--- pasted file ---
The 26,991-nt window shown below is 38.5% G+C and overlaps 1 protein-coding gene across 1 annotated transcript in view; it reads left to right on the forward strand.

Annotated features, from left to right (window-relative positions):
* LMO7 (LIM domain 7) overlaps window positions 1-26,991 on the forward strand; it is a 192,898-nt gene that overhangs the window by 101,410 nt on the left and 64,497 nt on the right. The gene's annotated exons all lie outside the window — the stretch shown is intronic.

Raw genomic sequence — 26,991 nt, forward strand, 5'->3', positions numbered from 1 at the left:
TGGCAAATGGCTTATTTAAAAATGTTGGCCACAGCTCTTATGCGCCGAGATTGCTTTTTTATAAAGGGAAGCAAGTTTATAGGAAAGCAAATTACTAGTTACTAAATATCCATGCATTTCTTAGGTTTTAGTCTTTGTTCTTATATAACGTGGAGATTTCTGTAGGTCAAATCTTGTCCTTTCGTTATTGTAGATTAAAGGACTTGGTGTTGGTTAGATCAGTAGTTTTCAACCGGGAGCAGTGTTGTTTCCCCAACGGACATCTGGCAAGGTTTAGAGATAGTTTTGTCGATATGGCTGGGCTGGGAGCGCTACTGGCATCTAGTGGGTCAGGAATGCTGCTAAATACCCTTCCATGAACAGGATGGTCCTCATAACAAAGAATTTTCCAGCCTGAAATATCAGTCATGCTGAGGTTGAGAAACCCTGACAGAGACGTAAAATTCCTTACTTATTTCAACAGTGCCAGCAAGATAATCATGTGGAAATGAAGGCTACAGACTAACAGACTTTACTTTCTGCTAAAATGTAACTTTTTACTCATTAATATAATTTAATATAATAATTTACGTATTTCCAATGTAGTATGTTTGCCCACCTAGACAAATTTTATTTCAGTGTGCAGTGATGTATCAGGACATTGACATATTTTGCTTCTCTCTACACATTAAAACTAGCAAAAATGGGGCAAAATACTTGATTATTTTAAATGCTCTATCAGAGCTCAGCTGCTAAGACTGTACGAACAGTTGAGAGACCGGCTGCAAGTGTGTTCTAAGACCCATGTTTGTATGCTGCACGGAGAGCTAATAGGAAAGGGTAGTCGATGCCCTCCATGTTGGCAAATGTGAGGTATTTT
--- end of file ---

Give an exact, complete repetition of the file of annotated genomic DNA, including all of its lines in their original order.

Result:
The 26,991-nt window shown below is 38.5% G+C and overlaps 1 protein-coding gene across 1 annotated transcript in view; it reads left to right on the forward strand.

Annotated features, from left to right (window-relative positions):
* LMO7 (LIM domain 7) overlaps window positions 1-26,991 on the forward strand; it is a 192,898-nt gene that overhangs the window by 101,410 nt on the left and 64,497 nt on the right. The gene's annotated exons all lie outside the window — the stretch shown is intronic.

Raw genomic sequence — 26,991 nt, forward strand, 5'->3', positions numbered from 1 at the left:
TGGCAAATGGCTTATTTAAAAATGTTGGCCACAGCTCTTATGCGCCGAGATTGCTTTTTTATAAAGGGAAGCAAGTTTATAGGAAAGCAAATTACTAGTTACTAAATATCCATGCATTTCTTAGGTTTTAGTCTTTGTTCTTATATAACGTGGAGATTTCTGTAGGTCAAATCTTGTCCTTTCGTTATTGTAGATTAAAGGACTTGGTGTTGGTTAGATCAGTAGTTTTCAACCGGGAGCAGTGTTGTTTCCCCAACGGACATCTGGCAAGGTTTAGAGATAGTTTTGTCGATATGGCTGGGCTGGGAGCGCTACTGGCATCTAGTGGGTCAGGAATGCTGCTAAATACCCTTCCATGAACAGGATGGTCCTCATAACAAAGAATTTTCCAGCCTGAAATATCAGTCATGCTGAGGTTGAGAAACCCTGACAGAGACGTAAAATTCCTTACTTATTTCAACAGTGCCAGCAAGATAATCATGTGGAAATGAAGGCTACAGACTAACAGACTTTACTTTCTGCTAAAATGTAACTTTTTACTCATTAATATAATTTAATATAATAATTTACGTATTTCCAATGTAGTATGTTTGCCCACCTAGACAAATTTTATTTCAGTGTGCAGTGATGTATCAGGACATTGACATATTTTGCTTCTCTCTACACATTAAAACTAGCAAAAATGGGGCAAAATACTTGATTATTTTAAATGCTCTATCAGAGCTCAGCTGCTAAGACTGTACGAACAGTTGAGAGACCGGCTGCAAGTGTGTTCTAAGACCCATGTTTGTATGCTGCACGGAGAGCTAATAGGAAAGGGTAGTCGATGCCCTCCATGTTGGCAAATGTGAGGTATTTT